Tips for the TOEFL Speaking Section
The speaking portion of the TOEFL test can be a nerve-wracking moment even for near-fluent English speakers. However, with the right preparation and strategy, you’ll enter the exam with greater confidence. Here are some tips to boost your score and oral skills for the test.
Table of Contents
- TOEFL Speaking Test at a Glance
- Fully Pronounce Each Word
- Slow Down Your Speech
- Use the Full Time
- Practice Speaking for Long Periods
- Improve Your Vocabulary
- Speak More Often
- Read Excerpts or Watch Videos of Sample TOEFL Tests
- Learn About English-Speaking Cultures
- Take Notes
- Use Bodily Gestures
- Maximize Your Break
- Practice Introductory Phases
- Summing It Up
TOEFL Speaking Test at a Glance
The TOEFL test is about 20 minutes in duration and consists of two parts: independent speaking and integrated speaking.
Independent Speaking – A question is asked, and the student provides an answer. The questions don’t have a right or wrong answer and are opinion-based. The student performs the independent speaking test twice. Each test is 60 seconds, with 15 seconds to prepare and 45 seconds to respond.
Integrated Speaking – The student listens to a brief audio clip or reads a snippet of text, then answers some ensuing questions based on the material. The student takes the integrated speaking test four times. Each test is 90 seconds, with 30 seconds to prepare and 60 seconds to respond.
With this in mind, here are some tips to help refine your speaking ability and maximize your score. These tips apply to both independent and integrated speaking.
Fully Pronounce Each Word
Some TOEFL students tend to try to emulate native English speakers. Native speakers speak relatively quickly without fully pronouncing each word before moving on to the next.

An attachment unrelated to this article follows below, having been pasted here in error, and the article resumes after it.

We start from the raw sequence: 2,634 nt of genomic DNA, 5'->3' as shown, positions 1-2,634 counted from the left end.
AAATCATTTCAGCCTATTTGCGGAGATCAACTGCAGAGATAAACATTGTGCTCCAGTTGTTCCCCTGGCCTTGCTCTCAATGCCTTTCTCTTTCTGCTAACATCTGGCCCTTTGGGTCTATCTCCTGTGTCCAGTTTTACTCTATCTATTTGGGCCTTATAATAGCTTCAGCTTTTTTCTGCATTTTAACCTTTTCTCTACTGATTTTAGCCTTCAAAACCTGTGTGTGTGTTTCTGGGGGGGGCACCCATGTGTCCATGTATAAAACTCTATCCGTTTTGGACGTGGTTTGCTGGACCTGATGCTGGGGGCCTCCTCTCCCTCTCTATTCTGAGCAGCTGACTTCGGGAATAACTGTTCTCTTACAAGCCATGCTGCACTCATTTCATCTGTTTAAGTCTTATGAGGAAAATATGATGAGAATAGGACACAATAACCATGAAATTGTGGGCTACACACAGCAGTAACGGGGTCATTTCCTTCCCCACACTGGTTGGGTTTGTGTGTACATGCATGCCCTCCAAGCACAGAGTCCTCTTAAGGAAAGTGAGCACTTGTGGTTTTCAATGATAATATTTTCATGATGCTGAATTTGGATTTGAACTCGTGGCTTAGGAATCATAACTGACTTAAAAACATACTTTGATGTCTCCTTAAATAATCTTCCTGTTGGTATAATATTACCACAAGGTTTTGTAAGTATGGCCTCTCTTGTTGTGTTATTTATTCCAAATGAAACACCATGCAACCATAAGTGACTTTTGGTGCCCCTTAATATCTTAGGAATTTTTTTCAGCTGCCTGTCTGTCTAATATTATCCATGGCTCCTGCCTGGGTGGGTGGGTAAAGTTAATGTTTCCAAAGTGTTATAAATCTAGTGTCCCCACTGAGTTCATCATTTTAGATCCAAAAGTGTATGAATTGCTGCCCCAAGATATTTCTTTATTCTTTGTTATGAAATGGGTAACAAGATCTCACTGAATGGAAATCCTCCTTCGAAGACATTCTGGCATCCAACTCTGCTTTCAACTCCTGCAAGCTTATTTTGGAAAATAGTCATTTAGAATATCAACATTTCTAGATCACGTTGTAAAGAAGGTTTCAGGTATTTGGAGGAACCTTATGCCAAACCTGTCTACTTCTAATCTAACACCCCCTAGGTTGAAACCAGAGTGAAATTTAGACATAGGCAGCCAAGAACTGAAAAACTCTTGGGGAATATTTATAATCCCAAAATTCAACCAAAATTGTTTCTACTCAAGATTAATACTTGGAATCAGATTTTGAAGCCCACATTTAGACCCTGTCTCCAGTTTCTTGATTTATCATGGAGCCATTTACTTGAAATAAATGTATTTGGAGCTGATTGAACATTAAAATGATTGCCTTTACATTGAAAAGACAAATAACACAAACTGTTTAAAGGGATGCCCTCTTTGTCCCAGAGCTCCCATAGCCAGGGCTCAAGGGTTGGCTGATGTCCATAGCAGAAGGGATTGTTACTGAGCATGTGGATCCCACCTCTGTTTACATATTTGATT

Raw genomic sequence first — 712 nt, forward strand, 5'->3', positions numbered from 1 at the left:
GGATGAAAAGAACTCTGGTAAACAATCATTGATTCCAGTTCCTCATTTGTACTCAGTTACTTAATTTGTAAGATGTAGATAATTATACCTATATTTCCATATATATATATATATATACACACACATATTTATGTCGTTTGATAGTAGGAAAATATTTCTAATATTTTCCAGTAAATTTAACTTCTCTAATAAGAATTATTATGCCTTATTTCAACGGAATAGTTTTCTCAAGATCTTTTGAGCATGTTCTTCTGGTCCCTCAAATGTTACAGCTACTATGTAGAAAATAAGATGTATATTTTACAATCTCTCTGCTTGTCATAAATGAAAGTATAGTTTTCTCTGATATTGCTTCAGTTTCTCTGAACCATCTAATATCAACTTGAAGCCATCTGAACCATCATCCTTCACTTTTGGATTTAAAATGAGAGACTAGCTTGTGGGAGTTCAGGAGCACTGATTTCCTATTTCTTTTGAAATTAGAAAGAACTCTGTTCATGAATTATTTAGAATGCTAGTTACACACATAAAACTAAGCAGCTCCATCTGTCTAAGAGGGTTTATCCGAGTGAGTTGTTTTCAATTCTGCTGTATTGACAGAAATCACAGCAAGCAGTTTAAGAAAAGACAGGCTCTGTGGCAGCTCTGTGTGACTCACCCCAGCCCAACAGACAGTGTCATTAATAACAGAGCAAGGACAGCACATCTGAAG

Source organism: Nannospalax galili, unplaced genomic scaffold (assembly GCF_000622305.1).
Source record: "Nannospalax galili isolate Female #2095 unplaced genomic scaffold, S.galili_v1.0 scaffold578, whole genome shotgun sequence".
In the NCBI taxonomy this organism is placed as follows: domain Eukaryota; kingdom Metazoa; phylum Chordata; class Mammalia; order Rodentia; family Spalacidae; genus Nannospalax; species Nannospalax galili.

As a TOEFL student and especially during the test, make a conscious effort to fully pronounce each word. Keep in mind that your answers are recorded and reviewed, and the instructor will not be able to see you. With no facial cues to rely on, it’s more important to form each word completely so you’re more comprehensible to the listener.
Slow Down Your Speech
One way to help you pronounce each word fully is by actively slowing your talking speed. Do not try to speed up your talking speed to sound more like a native speaker. Try to speak about 25% slower than you normally would.
Think about how you speak in your native tongue when talking to a foreigner who is just learning your language. Do you speak at your normal pace? No, you slow it down to make yourself easier to understand to the non-native speaker. Slow down the same way during the speaking test.
Use the Full Time
Remember, you have 45 seconds to speak for the independent test and 60 seconds for the integrated test. Use the full time allotted. If you finish before the time is up, fill the rest of the time by expanding on your answer. There shouldn’t be any silence while the clock is running.
Here’s a useful tip to ensure you use the full 45 or 60 seconds: feel free to lie and make up completely untrue scenarios. You are being evaluated on your English speaking ability, not the merit of your story or opinion. If making up stories or opinions helps you fill out the clock, then by all means do so.
Practice Speaking for Long Periods
Spend time speaking on the fly and for at least 60 seconds in duration without pausing. A good way to practice is to have a partner ask you a random question or an opinion on an issue. You then have to respond within 10 to 15 seconds. Once you start, you have to speak for 60 seconds straight without long pauses in between. This will condition you to learn to speak for longer periods with minimal preparation on the question or topic.
Improve Your Vocabulary
Having an expanded vocabulary helps you articulate your thoughts. It’s helpful to learn synonyms of common words. With this in mind, however, you should strive to use simple language. You’re not going to get extra points by using the word “ecstatic” instead of the more simple “happy.”
Keep the language simple and at an eighth-grade level. If you need to expand your thoughts, then you can use your extended vocabulary to express yourself without using the same words too many times.
Speak More Often
English learners should strive to speak the language more often with both native speakers and fellow students. Before the test, aim for at least two to three hours each week of real-world conversation with other people. Gradually build up your output until you speak English as often as you use your native language (a 50/50 split).